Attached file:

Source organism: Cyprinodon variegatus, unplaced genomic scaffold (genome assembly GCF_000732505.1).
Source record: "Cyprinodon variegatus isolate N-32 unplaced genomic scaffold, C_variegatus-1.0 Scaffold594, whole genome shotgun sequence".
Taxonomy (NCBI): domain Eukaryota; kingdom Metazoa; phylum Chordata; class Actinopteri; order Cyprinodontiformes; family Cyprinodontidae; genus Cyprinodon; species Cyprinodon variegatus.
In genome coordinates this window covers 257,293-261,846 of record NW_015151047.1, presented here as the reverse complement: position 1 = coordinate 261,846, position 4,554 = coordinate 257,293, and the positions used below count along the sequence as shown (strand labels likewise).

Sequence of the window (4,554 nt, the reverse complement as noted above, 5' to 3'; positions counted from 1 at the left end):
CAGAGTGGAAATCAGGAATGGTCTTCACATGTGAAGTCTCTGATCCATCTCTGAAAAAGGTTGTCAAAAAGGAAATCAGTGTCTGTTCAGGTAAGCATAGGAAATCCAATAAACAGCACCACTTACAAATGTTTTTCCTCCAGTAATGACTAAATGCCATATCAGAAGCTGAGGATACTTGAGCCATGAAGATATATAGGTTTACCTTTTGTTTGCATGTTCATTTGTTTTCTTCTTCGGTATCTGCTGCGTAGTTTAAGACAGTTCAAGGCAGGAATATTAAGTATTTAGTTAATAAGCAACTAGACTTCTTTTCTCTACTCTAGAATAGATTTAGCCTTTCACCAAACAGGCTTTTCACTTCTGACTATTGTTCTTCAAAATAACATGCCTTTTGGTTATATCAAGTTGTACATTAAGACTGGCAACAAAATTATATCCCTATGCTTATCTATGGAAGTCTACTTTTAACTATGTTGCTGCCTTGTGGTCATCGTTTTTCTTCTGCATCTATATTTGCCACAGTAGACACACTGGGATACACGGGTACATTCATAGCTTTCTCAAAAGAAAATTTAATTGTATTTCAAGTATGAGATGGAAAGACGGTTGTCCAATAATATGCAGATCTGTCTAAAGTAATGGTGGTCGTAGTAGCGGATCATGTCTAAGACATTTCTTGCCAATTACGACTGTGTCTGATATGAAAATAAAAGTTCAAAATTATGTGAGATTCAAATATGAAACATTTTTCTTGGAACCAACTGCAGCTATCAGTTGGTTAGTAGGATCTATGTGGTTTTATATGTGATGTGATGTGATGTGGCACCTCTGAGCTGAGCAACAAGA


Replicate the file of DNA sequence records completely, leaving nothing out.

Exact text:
Source organism: Cyprinodon variegatus, unplaced genomic scaffold (genome assembly GCF_000732505.1).
Source record: "Cyprinodon variegatus isolate N-32 unplaced genomic scaffold, C_variegatus-1.0 Scaffold594, whole genome shotgun sequence".
Taxonomy (NCBI): domain Eukaryota; kingdom Metazoa; phylum Chordata; class Actinopteri; order Cyprinodontiformes; family Cyprinodontidae; genus Cyprinodon; species Cyprinodon variegatus.
In genome coordinates this window covers 257,293-261,846 of record NW_015151047.1, presented here as the reverse complement: position 1 = coordinate 261,846, position 4,554 = coordinate 257,293, and the positions used below count along the sequence as shown (strand labels likewise).

Sequence of the window (4,554 nt, the reverse complement as noted above, 5' to 3'; positions counted from 1 at the left end):
CAGAGTGGAAATCAGGAATGGTCTTCACATGTGAAGTCTCTGATCCATCTCTGAAAAAGGTTGTCAAAAAGGAAATCAGTGTCTGTTCAGGTAAGCATAGGAAATCCAATAAACAGCACCACTTACAAATGTTTTTCCTCCAGTAATGACTAAATGCCATATCAGAAGCTGAGGATACTTGAGCCATGAAGATATATAGGTTTACCTTTTGTTTGCATGTTCATTTGTTTTCTTCTTCGGTATCTGCTGCGTAGTTTAAGACAGTTCAAGGCAGGAATATTAAGTATTTAGTTAATAAGCAACTAGACTTCTTTTCTCTACTCTAGAATAGATTTAGCCTTTCACCAAACAGGCTTTTCACTTCTGACTATTGTTCTTCAAAATAACATGCCTTTTGGTTATATCAAGTTGTACATTAAGACTGGCAACAAAATTATATCCCTATGCTTATCTATGGAAGTCTACTTTTAACTATGTTGCTGCCTTGTGGTCATCGTTTTTCTTCTGCATCTATATTTGCCACAGTAGACACACTGGGATACACGGGTACATTCATAGCTTTCTCAAAAGAAAATTTAATTGTATTTCAAGTATGAGATGGAAAGACGGTTGTCCAATAATATGCAGATCTGTCTAAAGTAATGGTGGTCGTAGTAGCGGATCATGTCTAAGACATTTCTTGCCAATTACGACTGTGTCTGATATGAAAATAAAAGTTCAAAATTATGTGAGATTCAAATATGAAACATTTTTCTTGGAACCAACTGCAGCTATCAGTTGGTTAGTAGGATCTATGTGGTTTTATATGTGATGTGATGTGATGTGGCACCTCTGAGCTGAGCAACAAGA